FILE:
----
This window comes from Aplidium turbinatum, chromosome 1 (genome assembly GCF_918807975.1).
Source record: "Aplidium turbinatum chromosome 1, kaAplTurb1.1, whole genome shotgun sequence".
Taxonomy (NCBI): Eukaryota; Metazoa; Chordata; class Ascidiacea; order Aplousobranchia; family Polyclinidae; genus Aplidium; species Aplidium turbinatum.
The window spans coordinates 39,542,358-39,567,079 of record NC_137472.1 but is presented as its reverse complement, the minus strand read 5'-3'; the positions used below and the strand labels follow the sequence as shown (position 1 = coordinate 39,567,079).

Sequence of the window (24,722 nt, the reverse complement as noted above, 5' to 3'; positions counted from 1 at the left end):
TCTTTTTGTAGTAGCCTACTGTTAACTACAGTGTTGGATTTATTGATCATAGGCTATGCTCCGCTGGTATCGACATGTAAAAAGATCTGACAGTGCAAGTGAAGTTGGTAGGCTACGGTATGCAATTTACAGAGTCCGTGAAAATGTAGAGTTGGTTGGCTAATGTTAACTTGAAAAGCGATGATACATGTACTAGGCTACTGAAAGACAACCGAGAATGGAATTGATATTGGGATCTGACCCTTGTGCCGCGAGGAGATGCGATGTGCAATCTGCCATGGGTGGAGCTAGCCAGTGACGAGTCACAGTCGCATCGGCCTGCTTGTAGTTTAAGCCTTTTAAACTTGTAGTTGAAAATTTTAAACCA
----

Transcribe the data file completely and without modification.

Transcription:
This window comes from Aplidium turbinatum, chromosome 1 (genome assembly GCF_918807975.1).
Source record: "Aplidium turbinatum chromosome 1, kaAplTurb1.1, whole genome shotgun sequence".
Taxonomy (NCBI): Eukaryota; Metazoa; Chordata; class Ascidiacea; order Aplousobranchia; family Polyclinidae; genus Aplidium; species Aplidium turbinatum.
The window spans coordinates 39,542,358-39,567,079 of record NC_137472.1 but is presented as its reverse complement, the minus strand read 5'-3'; the positions used below and the strand labels follow the sequence as shown (position 1 = coordinate 39,567,079).

Sequence of the window (24,722 nt, the reverse complement as noted above, 5' to 3'; positions counted from 1 at the left end):
TCTTTTTGTAGTAGCCTACTGTTAACTACAGTGTTGGATTTATTGATCATAGGCTATGCTCCGCTGGTATCGACATGTAAAAAGATCTGACAGTGCAAGTGAAGTTGGTAGGCTACGGTATGCAATTTACAGAGTCCGTGAAAATGTAGAGTTGGTTGGCTAATGTTAACTTGAAAAGCGATGATACATGTACTAGGCTACTGAAAGACAACCGAGAATGGAATTGATATTGGGATCTGACCCTTGTGCCGCGAGGAGATGCGATGTGCAATCTGCCATGGGTGGAGCTAGCCAGTGACGAGTCACAGTCGCATCGGCCTGCTTGTAGTTTAAGCCTTTTAAACTTGTAGTTGAAAATTTTAAACCA